If you type “mobile money” into Google you will be served reams of articles about its runaway success in Africa. That’s great PR for a continent used to bad press, but there is a problem. Mobile money has only really taken off in one country out of 55 on the continent.
Thanks to M-Pesa in Kenya, the poster child of mobile money in Africa, there is a mistaken belief among some that it is the norm across Africa. The service allows people to use their phones like a bank account – depositing, withdrawing and transferring money with their handset. People can also pay utility bills and – less commonly – pay for goods in a limited number of shops. It currently has around 20 million subscribers – around half the population of the East African nation.
There are various reasons for this– a receptive regulatory environment, the dominant position of Safaricom, Kenya’s biggest mobile operator and the owner of M-Pesa, as well as a clear demand for its “send money” function, due to high numbers of domestic migrants transferring funds back home.
But in other countries, the quest to replicate Kenya’s success remains a difficult and uphill struggle. Attempts to roll out M-Pesa in countries like Tanzania and South Africa have faced a range of obstacles and have failed to emulate Kenya’s success. While in countries like Nigeria, Uganda and Ghana, other mobile money projects are beginning to pay off, but there is still a long way to go.
It seems mobile money as a stand-alone offering does not excite most consumers who operate in economies where cash is still king. In fact research suggests that even if consumers know their network has a mobile money proposition, very few find any use for it.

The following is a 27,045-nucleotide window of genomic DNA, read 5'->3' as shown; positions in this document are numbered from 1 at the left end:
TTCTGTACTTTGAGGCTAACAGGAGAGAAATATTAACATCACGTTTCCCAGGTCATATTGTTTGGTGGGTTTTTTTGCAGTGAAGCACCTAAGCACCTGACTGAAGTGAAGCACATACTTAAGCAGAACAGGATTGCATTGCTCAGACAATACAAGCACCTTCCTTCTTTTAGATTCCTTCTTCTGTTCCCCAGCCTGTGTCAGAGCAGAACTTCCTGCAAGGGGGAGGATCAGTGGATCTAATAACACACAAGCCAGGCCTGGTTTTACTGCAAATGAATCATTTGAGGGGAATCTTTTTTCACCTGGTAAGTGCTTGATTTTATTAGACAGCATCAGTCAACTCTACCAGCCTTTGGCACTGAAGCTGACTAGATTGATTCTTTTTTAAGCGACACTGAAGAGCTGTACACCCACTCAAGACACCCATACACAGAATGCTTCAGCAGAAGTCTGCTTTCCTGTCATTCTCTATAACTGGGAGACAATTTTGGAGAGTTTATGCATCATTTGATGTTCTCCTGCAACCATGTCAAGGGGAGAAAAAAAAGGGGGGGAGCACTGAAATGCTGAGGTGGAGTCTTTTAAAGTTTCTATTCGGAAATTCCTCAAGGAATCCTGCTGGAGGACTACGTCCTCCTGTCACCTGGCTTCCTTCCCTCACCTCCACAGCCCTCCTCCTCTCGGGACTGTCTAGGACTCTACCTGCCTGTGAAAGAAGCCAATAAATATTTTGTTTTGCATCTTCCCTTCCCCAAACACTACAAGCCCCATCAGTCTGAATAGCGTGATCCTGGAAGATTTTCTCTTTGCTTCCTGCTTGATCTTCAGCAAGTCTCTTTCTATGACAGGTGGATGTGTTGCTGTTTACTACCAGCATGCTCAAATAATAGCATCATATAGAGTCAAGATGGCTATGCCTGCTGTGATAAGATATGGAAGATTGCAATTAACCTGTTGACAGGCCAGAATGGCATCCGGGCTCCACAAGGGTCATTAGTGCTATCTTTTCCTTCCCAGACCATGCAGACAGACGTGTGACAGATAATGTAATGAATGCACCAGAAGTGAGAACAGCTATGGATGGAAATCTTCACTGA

But I believe that could change. In particular, I believe mobile-commerce (m-commerce) offers an opportunity to boost mobile money use and give economies across Africa a shot in the arm.
Take an incident that happened to me in Ghana a few weeks ago. After dinner, I pulled out my debit card to pay only to be told by the waitress that it was a cash-only service. Yet, this was at one of the best restaurants in the country. For a continent supposed to be at the forefront of mobile money it was beyond belief.
Now, imagine if I were able to make that payment with my phone. With a simple tap I could have paid for the meal and been on my way. It is this kind of service – already offered in a limited way by M-Pesa - that I believe will allow mobile money to really take off. By allowing small and medium businesses to easily accept payments, it will create an environment where goods and services can be offered and bought via mobiles as easily as someone buying a book on Amazon or paying for a coffee in Starbucks with their debit card. In short, we need mobile payment systems that allow easy payments between companies and customers online and in the real world.
M-commerce, powered by smart mobile payment systems, would radically change the way business is done. Most of sub-Saharan Africa remains a rurally driven agri-economy, with farmers and businessmen having to rely on their local market days to do business. Successful m-commerce would allow the farmers, businessmen and entrepreneurs of Africa to reach a wider range of possible buyers at a relatively low cost.
It would open the door for many online businesses to emerge, and the ease of purchase that will follow will spur consumption, create new jobs and help African companies to develop markets beyond their existing borders and the borders of the continent.